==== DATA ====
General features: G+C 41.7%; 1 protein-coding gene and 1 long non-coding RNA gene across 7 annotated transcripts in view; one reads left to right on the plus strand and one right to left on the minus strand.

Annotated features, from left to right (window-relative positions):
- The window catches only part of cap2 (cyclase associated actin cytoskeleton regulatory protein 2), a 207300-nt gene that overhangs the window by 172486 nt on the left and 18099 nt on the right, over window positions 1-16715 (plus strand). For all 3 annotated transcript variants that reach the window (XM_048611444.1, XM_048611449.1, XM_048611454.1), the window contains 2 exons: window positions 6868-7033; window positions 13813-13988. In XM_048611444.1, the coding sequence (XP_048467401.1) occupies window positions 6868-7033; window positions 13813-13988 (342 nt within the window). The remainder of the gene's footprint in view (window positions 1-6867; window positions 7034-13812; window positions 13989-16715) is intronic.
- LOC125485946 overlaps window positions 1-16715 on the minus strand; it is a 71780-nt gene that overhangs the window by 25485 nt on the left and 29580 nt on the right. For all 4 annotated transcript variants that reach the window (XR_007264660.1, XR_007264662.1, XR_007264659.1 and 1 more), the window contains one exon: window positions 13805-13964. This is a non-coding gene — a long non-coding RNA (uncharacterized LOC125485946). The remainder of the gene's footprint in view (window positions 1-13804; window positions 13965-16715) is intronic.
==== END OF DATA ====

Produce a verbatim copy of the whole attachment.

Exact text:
General features: G+C 41.7%; 1 protein-coding gene and 1 long non-coding RNA gene across 7 annotated transcripts in view; one reads left to right on the plus strand and one right to left on the minus strand.

Annotated features, from left to right (window-relative positions):
- The window catches only part of cap2 (cyclase associated actin cytoskeleton regulatory protein 2), a 207300-nt gene that overhangs the window by 172486 nt on the left and 18099 nt on the right, over window positions 1-16715 (plus strand). For all 3 annotated transcript variants that reach the window (XM_048611444.1, XM_048611449.1, XM_048611454.1), the window contains 2 exons: window positions 6868-7033; window positions 13813-13988. In XM_048611444.1, the coding sequence (XP_048467401.1) occupies window positions 6868-7033; window positions 13813-13988 (342 nt within the window). The remainder of the gene's footprint in view (window positions 1-6867; window positions 7034-13812; window positions 13989-16715) is intronic.
- LOC125485946 overlaps window positions 1-16715 on the minus strand; it is a 71780-nt gene that overhangs the window by 25485 nt on the left and 29580 nt on the right. For all 4 annotated transcript variants that reach the window (XR_007264660.1, XR_007264662.1, XR_007264659.1 and 1 more), the window contains one exon: window positions 13805-13964. This is a non-coding gene — a long non-coding RNA (uncharacterized LOC125485946). The remainder of the gene's footprint in view (window positions 1-13804; window positions 13965-16715) is intronic.